The Petitioner seeks a temporary order pursuant to Neb. Rev. Stat . 48-8ll and 48-8l6(l) "to preserve and protect the status of the parties, property and public interest pending final determination of the issues." The Petitioner argues that since the Commission "may make any such order or orders as may be appropriate ...", Neb. Rev. Stat . 48-8l6, then we clearly have the authority to order the employer to take back unilateral implementation of certain wages, terms and conditions for the current contract year. The Petitioner further cites Transport Workers v. Transit Authority of Omaha , 2l6 Neb. 455, 344 N.W.2d 459 (1984) in support of its position. In effect, given the facts before us, the Petitioner is asking the Commission to reduce the wages of the teachers to last year's contract levels pending the outcome of the 48-8l8 wage case filed.

The Respondent argues that the Commission has no authority to grant Petitioner's Application. Respondent relies on previous Commission decisions in which the Commission found that an employer may unilaterally implement its final offer if it does so after impasse and before any proceeding has been initiated in the Commission. See General Drivers and Helpers Union Local 554 v. Saunders County , 6 CIR 313 (1982); Lincoln County Sheriffs Employees Ass'n, Local 546 v. County of Lincoln , 5 CIR 441 (1982), 216 Neb. 274, 343 N.W. 2d 735 (1984). The Respondent also cites Transport Workers, supra, in support of its position.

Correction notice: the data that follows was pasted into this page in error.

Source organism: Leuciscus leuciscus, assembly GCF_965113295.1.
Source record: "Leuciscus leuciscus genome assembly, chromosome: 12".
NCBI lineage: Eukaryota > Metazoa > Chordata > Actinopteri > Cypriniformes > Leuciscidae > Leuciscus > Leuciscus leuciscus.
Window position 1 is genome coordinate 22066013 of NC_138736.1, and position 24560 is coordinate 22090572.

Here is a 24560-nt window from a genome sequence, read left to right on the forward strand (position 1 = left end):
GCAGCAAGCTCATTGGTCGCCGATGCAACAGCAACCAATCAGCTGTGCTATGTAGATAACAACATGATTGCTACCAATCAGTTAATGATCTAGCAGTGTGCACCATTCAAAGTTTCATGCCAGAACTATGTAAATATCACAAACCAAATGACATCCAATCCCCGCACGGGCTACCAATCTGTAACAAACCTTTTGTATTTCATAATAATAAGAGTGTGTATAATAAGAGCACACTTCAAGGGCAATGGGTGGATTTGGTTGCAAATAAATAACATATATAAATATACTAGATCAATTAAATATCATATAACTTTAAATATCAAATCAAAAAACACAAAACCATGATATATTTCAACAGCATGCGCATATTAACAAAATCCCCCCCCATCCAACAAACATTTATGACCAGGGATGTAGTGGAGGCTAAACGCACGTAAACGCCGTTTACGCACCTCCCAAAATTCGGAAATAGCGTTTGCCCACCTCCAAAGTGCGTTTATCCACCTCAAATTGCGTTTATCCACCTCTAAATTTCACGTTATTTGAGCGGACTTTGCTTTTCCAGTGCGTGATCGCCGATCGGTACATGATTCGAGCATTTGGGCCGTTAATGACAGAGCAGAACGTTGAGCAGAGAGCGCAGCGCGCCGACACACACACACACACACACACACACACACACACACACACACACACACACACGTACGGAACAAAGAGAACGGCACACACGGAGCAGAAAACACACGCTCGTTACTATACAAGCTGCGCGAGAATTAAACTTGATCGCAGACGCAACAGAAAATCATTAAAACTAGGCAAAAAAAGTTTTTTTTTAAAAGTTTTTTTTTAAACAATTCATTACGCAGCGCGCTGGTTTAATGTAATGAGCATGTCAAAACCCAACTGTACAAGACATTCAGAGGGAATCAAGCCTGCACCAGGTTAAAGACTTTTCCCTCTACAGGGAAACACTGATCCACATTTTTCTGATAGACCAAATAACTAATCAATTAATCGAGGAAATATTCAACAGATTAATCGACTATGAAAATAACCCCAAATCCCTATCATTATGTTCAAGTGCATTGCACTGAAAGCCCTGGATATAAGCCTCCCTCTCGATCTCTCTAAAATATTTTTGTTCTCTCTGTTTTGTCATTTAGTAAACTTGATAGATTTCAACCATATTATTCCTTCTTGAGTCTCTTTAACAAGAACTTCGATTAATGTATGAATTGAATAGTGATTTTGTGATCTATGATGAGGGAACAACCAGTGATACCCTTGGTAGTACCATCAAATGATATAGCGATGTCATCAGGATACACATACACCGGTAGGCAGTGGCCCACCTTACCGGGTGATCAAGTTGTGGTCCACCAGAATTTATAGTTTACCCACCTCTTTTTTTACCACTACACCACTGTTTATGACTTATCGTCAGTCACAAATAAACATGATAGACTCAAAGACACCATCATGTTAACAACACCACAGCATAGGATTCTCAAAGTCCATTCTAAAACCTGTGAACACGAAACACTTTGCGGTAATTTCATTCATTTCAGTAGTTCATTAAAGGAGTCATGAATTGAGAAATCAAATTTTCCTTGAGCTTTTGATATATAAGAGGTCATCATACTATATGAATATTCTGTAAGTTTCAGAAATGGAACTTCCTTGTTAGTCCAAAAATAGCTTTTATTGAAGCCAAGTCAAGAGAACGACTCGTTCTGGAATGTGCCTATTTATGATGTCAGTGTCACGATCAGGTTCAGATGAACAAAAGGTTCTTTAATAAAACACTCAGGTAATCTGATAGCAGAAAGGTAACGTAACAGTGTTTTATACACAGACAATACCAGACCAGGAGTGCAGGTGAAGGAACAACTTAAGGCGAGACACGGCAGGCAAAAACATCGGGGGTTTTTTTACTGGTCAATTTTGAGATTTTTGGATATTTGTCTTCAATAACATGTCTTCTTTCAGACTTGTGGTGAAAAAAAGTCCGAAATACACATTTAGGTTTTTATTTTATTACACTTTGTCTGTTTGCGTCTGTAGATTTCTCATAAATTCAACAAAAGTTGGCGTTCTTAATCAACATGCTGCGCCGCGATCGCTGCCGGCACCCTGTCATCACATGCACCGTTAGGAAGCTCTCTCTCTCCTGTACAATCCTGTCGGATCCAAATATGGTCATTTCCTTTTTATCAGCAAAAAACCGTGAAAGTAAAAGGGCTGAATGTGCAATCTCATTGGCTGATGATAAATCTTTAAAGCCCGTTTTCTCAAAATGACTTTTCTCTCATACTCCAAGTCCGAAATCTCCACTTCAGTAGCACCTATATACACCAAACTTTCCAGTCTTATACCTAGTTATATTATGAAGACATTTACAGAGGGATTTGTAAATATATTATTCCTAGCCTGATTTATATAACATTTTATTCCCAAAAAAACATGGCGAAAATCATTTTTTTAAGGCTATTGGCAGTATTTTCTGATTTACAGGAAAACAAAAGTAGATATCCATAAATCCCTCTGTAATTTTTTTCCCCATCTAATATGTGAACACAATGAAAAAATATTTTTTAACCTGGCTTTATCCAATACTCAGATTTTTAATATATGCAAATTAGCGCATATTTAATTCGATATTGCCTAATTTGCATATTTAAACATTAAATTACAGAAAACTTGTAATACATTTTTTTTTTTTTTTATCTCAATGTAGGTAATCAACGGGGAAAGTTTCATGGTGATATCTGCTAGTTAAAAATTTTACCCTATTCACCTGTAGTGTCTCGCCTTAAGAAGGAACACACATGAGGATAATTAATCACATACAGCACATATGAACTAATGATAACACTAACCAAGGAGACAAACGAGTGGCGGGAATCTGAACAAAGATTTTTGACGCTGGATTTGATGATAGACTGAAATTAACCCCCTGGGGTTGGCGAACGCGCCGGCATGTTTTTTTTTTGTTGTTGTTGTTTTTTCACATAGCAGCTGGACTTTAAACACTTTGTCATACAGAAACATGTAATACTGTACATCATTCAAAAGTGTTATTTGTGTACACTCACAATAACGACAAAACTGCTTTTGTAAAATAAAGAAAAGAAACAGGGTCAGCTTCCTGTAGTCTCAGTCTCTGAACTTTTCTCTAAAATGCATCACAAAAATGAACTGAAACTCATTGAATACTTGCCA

The parties to this action interpret the findings of the Transport Workers case differently and differ as to their understanding of the factual basis for the Commission's order in that case. In Transport Workers, the parties negotiated for a new contract while under an existing contract that was to end on June 30, 1983. On June 30th the parties declared impasse and the Transport Workers Union filed a wage petition and a request for a Temporary Order requiring the employer to maintain the employment status of the employees. On July 1, 1983 the employer implemented unilateral changes as to uniform and tool allowances. On July 13th the Commission issued a Temporary Order stating that "the employment status of employees shall not be altered in any way pending disposition of the Petition herein by the Commission." After the Commission's order was entered the employer then made an additional change to the existing terms and conditions of employment. The employees then sought a district court order enforcing the Commission's Temporary Order. The district court denied the employees request and the employees appealed to the Supreme Court. The Supreme Court reversed and remanded finding that the district court should have entered orders carrying out the orders entered by the CIR. The Supreme Court succinctly stated what it determined the issue to be in the first sentence of the Transport Workers opinion, "we are asked to determine what if any authority the Commission of Industrial Relations (CIR) has to enter temporary orders concerning wages, hours, and terms and conditions of employment while the CIR is attempting to resolve a labor dispute pending before it. (emphasis supplied)" 216 Neb. at 455. The Supreme Court found that the CIR could issue temporary orders concerning terms and conditions while the dispute was pending.